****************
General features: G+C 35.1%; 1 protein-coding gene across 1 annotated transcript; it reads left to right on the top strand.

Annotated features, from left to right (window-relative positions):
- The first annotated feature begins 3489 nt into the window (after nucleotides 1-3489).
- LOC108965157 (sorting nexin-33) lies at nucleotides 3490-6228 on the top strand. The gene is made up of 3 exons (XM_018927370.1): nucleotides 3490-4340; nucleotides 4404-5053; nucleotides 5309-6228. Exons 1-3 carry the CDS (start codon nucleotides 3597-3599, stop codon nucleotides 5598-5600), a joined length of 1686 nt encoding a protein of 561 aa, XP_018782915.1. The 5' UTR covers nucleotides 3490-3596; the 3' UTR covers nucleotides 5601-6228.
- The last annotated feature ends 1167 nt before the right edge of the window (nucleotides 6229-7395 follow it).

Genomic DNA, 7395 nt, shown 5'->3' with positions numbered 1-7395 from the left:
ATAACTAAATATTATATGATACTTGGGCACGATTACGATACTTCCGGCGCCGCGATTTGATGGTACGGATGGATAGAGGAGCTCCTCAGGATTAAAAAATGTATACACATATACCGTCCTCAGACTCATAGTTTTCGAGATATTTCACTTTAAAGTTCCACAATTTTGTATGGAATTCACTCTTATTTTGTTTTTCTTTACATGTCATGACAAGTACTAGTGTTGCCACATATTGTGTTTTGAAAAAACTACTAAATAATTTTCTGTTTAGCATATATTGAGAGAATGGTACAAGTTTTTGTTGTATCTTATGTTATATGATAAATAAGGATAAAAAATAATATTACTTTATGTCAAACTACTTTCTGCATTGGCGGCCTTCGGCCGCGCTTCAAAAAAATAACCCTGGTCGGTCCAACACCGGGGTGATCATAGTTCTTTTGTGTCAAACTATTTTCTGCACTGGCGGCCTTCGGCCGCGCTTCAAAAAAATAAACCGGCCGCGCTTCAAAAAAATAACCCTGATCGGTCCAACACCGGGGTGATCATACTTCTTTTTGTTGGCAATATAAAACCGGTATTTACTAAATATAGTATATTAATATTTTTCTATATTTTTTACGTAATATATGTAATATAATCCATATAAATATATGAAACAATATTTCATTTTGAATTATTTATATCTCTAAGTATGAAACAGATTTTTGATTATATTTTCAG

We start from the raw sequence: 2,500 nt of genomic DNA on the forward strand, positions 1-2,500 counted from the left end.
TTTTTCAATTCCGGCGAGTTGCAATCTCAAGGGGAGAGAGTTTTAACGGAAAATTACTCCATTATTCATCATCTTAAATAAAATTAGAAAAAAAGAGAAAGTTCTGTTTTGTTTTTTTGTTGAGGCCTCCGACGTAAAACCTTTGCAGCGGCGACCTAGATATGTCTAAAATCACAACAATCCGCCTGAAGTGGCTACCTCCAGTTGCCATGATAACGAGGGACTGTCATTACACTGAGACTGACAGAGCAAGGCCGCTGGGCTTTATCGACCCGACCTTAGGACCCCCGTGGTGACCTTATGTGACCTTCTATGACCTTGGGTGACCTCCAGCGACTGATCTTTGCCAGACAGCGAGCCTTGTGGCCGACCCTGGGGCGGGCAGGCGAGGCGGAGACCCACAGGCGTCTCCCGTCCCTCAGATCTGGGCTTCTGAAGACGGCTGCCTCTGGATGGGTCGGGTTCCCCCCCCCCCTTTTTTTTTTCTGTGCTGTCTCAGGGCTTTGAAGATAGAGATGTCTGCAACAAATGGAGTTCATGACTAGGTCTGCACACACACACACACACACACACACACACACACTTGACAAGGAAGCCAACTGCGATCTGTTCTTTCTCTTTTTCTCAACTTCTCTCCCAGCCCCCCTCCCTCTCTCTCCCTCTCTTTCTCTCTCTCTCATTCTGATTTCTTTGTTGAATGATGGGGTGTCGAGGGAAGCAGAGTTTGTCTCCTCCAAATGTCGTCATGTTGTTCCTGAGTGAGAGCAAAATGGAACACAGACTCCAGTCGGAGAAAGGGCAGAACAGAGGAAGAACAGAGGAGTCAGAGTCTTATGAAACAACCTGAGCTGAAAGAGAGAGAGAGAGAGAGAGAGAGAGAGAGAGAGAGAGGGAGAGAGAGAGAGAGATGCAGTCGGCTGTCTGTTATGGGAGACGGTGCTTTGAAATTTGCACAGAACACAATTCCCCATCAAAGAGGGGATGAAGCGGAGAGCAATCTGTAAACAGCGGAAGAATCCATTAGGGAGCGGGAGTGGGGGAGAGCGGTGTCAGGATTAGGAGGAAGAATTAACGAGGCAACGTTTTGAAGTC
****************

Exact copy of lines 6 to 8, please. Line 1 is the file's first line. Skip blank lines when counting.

Genomic DNA, 7395 nt, shown 5'->3' with positions numbered 1-7395 from the left:
ATAACTAAATATTATATGATACTTGGGCACGATTACGATACTTCCGGCGCCGCGATTTGATGGTACGGATGGATAGAGGAGCTCCTCAGGATTAAAAAATGTATACACATATACCGTCCTCAGACTCATAGTTTTCGAGATATTTCACTTTAAAGTTCCACAATTTTGTATGGAATTCACTCTTATTTTGTTTTTCTTTACATGTCATGACAAGTACTAGTGTTGCCACATATTGTGTTTTGAAAAAACTACTAAATAATTTTCTGTTTAGCATATATTGAGAGAATGGTACAAGTTTTTGTTGTATCTTATGTTATATGATAAATAAGGATAAAAAATAATATTACTTTATGTCAAACTACTTTCTGCATTGGCGGCCTTCGGCCGCGCTTCAAAAAAATAACCCTGGTCGGTCCAACACCGGGGTGATCATAGTTCTTTTGTGTCAAACTATTTTCTGCACTGGCGGCCTTCGGCCGCGCTTCAAAAAAATAAACCGGCCGCGCTTCAAAAAAATAACCCTGATCGGTCCAACACCGGGGTGATCATACTTCTTTTTGTTGGCAATATAAAACCGGTATTTACTAAATATAGTATATTAATATTTTTCTATATTTTTTACGTAATATATGTAATATAATCCATATAAATATATGAAACAATATTTCATTTTGAATTATTTATATCTCTAAGTATGAAACAGATTTTTGATTATATTTTCAG

We start from the raw sequence: 2,500 nt of genomic DNA on the forward strand, positions 1-2,500 counted from the left end.